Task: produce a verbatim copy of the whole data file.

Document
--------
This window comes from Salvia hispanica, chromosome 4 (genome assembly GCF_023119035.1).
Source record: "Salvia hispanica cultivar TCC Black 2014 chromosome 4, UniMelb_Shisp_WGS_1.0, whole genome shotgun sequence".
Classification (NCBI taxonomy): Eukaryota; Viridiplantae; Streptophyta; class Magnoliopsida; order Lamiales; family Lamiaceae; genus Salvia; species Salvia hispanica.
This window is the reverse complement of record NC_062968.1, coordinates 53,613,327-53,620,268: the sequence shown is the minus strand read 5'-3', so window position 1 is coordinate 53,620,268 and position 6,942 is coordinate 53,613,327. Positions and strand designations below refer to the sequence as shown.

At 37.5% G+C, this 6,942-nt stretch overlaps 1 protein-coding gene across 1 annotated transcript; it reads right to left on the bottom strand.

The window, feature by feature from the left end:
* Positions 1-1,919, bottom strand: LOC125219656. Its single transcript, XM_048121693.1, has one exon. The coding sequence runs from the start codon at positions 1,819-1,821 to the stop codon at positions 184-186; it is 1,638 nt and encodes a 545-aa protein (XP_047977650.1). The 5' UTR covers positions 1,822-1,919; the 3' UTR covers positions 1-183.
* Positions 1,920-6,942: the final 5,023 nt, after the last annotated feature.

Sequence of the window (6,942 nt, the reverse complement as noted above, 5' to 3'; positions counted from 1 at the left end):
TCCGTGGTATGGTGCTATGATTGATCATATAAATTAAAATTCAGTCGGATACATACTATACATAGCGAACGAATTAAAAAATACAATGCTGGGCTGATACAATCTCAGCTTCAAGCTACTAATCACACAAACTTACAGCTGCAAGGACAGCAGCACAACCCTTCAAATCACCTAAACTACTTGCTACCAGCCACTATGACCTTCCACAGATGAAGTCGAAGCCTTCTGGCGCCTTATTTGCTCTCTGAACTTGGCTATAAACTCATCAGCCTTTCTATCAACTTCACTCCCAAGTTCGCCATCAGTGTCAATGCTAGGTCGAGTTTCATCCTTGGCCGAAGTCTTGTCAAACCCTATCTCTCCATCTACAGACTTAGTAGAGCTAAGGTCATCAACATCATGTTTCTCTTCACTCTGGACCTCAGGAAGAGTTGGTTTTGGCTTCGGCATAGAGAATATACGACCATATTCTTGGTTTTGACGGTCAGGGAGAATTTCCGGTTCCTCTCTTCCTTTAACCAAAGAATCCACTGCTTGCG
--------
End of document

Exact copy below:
This window comes from Salvia hispanica, chromosome 4 (genome assembly GCF_023119035.1).
Source record: "Salvia hispanica cultivar TCC Black 2014 chromosome 4, UniMelb_Shisp_WGS_1.0, whole genome shotgun sequence".
Classification (NCBI taxonomy): Eukaryota; Viridiplantae; Streptophyta; class Magnoliopsida; order Lamiales; family Lamiaceae; genus Salvia; species Salvia hispanica.
This window is the reverse complement of record NC_062968.1, coordinates 53,613,327-53,620,268: the sequence shown is the minus strand read 5'-3', so window position 1 is coordinate 53,620,268 and position 6,942 is coordinate 53,613,327. Positions and strand designations below refer to the sequence as shown.

At 37.5% G+C, this 6,942-nt stretch overlaps 1 protein-coding gene across 1 annotated transcript; it reads right to left on the bottom strand.

The window, feature by feature from the left end:
* Positions 1-1,919, bottom strand: LOC125219656. Its single transcript, XM_048121693.1, has one exon. The coding sequence runs from the start codon at positions 1,819-1,821 to the stop codon at positions 184-186; it is 1,638 nt and encodes a 545-aa protein (XP_047977650.1). The 5' UTR covers positions 1,822-1,919; the 3' UTR covers positions 1-183.
* Positions 1,920-6,942: the final 5,023 nt, after the last annotated feature.

Sequence of the window (6,942 nt, the reverse complement as noted above, 5' to 3'; positions counted from 1 at the left end):
TCCGTGGTATGGTGCTATGATTGATCATATAAATTAAAATTCAGTCGGATACATACTATACATAGCGAACGAATTAAAAAATACAATGCTGGGCTGATACAATCTCAGCTTCAAGCTACTAATCACACAAACTTACAGCTGCAAGGACAGCAGCACAACCCTTCAAATCACCTAAACTACTTGCTACCAGCCACTATGACCTTCCACAGATGAAGTCGAAGCCTTCTGGCGCCTTATTTGCTCTCTGAACTTGGCTATAAACTCATCAGCCTTTCTATCAACTTCACTCCCAAGTTCGCCATCAGTGTCAATGCTAGGTCGAGTTTCATCCTTGGCCGAAGTCTTGTCAAACCCTATCTCTCCATCTACAGACTTAGTAGAGCTAAGGTCATCAACATCATGTTTCTCTTCACTCTGGACCTCAGGAAGAGTTGGTTTTGGCTTCGGCATAGAGAATATACGACCATATTCTTGGTTTTGACGGTCAGGGAGAATTTCCGGTTCCTCTCTTCCTTTAACCAAAGAATCCACTGCTTGCG